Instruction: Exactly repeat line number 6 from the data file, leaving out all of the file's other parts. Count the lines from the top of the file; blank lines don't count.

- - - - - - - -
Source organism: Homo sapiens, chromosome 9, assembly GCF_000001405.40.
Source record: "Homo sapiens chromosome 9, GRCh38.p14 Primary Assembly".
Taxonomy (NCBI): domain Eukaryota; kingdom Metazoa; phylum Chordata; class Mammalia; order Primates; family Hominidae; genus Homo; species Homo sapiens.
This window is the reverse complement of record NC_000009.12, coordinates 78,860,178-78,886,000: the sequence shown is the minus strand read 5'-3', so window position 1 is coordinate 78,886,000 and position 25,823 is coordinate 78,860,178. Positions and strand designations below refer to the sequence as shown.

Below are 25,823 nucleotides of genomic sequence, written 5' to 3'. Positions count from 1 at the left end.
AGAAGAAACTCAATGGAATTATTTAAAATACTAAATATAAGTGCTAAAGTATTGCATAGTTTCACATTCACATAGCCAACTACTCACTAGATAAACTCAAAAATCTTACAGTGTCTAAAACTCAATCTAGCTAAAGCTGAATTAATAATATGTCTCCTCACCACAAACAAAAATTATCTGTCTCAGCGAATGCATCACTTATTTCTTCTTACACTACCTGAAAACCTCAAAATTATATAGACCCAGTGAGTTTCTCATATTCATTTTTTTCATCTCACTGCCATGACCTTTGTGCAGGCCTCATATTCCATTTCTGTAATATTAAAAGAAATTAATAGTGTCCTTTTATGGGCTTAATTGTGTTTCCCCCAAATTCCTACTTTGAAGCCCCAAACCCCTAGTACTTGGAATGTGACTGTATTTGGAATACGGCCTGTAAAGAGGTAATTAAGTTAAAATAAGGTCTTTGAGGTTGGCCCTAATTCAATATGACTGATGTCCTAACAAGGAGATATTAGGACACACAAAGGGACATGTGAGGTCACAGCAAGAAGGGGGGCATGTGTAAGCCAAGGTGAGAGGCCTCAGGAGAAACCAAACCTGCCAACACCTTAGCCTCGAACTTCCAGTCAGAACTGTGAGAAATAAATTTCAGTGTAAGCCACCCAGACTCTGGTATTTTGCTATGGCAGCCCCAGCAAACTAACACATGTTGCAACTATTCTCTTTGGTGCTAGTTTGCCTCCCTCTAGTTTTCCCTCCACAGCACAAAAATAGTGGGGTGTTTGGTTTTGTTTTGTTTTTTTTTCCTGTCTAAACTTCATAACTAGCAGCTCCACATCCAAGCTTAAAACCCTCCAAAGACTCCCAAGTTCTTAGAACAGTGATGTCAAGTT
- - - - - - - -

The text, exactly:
AGAAGAAACTCAATGGAATTATTTAAAATACTAAATATAAGTGCTAAAGTATTGCATAGTTTCACATTCACATAGCCAACTACTCACTAGATAAACTCAAAAATCTTACAGTGTCTAAAACTCAATCTAGCTAAAGCTGAATTAATAATATGTCTCCTCACCACAAACAAAAATTATCTGTCTCAGCGAATGCATCACTTATTTCTTCTTACACTACCTGAAAACCTCAAAATTATATAGACCCAGTGAGTTTCTCATATTCATTTTTTTCATCTCACTGCCATGACCTTTGTGCAGGCCTCATATTCCATTTCTGTAATATTAAAAGAAATTAATAGTGTCCTTTTATGGGCTTAATTGTGTTTCCCCCAAATTCCTACTTTGAAGCCCCAAACCCCTAGTACTTGGAATGTGACTGTATTTGGAATACGGCCTGTAAAGAGGTAATTAAGTTAAAATAAGGTCTTTGAGGTTGGCCCTAATTCAATATGACTGATGTCCTAACAAGGAGATATTAGGACACACAAAGGGACATGTGAGGTCACAGCAAGAAGGGGGGCATGTGTAAGCCAAGGTGAGAGGCCTCAGGAGAAACCAAACCTGCCAACACCTTAGCCTCGAACTTCCAGTCAGAACTGTGAGAAATAAATTTCAGTGTAAGCCACCCAGACTCTGGTATTTTGCTATGGCAGCCCCAGCAAACTAACACATGTTGCAACTATTCTCTTTGGTGCTAGTTTGCCTCCCTCTAGTTTTCCCTCCACAGCACAAAAATAGTGGGGTGTTTGGTTTTGTTTTGTTTTTTTTTCCTGTCTAAACTTCATAACTAGCAGCTCCACATCCAAGCTTAAAACCCTCCAAAGACTCCCAAGTTCTTAGAACAGTGATGTCAAGTT